Lastly (well for now), the bullshit classes you're required to take that have absolutely NOTHING to do with your major. In my personal experience - I found History of Jazz contributed nothing to my Paralegal Studies courses. Ya, I know they're electives, but so damn what? Why are we allowing colleges to milk us for more money than they're already getting? Not only are we paying for these classes, but they're slowing down the process of getting a degree. These dumb, extra, unnecessary courses are what slows up the process of getting your degree, getting your career & getting on with your life! Maybe it just bothered me more because that stupid class I was forced to take could of been a shift at work I could have picked up to pay bills with.

...I could bore you with more examples, but I won't do that.

//Now some will read the examples & think "tough shit" or "that's life" & I admit, someday's I felt I was being overly dramatic about all of it. However, it wasn't until I was sobbing one night at home because the Comcast internet had gone out throughout my entire complex in the middle of an important exam & despite my proof from Comcast & my apartment complex, the exam cost my grade in the class & I failed it. Now, I would have to pay the money to retake the class & re-buy the access code because it was only good for a semester. I was done. Not just financially, but mentally. It was at that point that I decided my mental health & well being was far more important than degree or career. If I wasn't happy now, whose to say I was going to be after I got that degree or that so called "dream job"?

You guessed it... I walked away from that shitty job, that degree & I walked away from that college & all the mental stress it brought me. I admit, my ego & my pride took a huge hit because I felt ashamed that I had basically given up. I felt like a drop out. Like an absolute failure. I am even more ashamed to admit there were a few times the stress got so bad I contemplated my own life(Yes, it got that bad at one point). However, the level of peace & happiness that came by simply walking away was truly the biggest wave of relief that's ever washed over me.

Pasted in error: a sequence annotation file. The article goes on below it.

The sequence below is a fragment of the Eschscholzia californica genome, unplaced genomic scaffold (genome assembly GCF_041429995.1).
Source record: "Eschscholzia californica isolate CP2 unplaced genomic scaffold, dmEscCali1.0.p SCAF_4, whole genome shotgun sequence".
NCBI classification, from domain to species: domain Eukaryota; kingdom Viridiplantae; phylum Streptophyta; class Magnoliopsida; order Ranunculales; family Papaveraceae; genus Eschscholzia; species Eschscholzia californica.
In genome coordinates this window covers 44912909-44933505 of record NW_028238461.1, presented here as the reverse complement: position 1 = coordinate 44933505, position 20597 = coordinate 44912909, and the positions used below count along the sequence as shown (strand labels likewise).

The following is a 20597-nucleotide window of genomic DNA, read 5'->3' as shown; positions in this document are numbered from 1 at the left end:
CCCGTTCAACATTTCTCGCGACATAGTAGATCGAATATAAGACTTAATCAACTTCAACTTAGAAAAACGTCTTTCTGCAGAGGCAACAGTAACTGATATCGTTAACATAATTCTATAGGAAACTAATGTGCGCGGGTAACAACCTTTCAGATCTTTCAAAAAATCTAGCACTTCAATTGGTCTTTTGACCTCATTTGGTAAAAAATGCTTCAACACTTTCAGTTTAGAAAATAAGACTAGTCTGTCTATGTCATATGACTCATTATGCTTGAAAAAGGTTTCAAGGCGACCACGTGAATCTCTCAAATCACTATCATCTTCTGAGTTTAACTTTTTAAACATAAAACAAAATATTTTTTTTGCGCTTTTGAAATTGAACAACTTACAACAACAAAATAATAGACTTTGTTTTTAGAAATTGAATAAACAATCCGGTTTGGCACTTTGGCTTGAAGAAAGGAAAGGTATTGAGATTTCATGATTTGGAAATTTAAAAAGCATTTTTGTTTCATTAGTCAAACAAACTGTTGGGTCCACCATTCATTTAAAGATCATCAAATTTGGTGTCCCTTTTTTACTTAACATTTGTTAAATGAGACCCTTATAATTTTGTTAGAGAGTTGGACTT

So what's the point of this post?

My hope is that anyone who is reading this post that is or may have gone through the same struggle, can find the same peace I did. Too often we're all afraid to make a decision for ourselves out of fear of what others will think. Fear that we will look dumb for flunking out of a class, fear that you won't graduate at the same time like other friends at their colleges & most of all scared to admit that college isn't for everyone & that's okay too.


So to any struggling college students that are reading this -

Know, that no degree, college, career or amount of judgement from others is worth your happiness. Yes, there will be ups & downs, that part is life. However, if you find yourself at the complete end of your rope & truly struggling, know that it is okay to say that you've had enough. Know that it is okay to be selfish. It is okay to take a step back if you feel it's needed. I'm not saying drop out of college or to do something totally irrational, but making decisions that will benefit you & your problems. Do what is needed for you.

...And lastly - hang tight. While college brings a ton of stress & problems, it also is one of the best times of your life. Take it slow & take time to do the things that make you happy. While my college experience wasn't the greatest, it definitely shaped me into the person I am & I learned a lot during those four years & you can too. Just keeping going as long as it makes you happy.


Mrs. Northern Belle

P.S - To anyone who didn't attend college - more power to ya! The only time my husband set foot on a college campus was with me to attend a football game! And he makes double the money I make! 🤣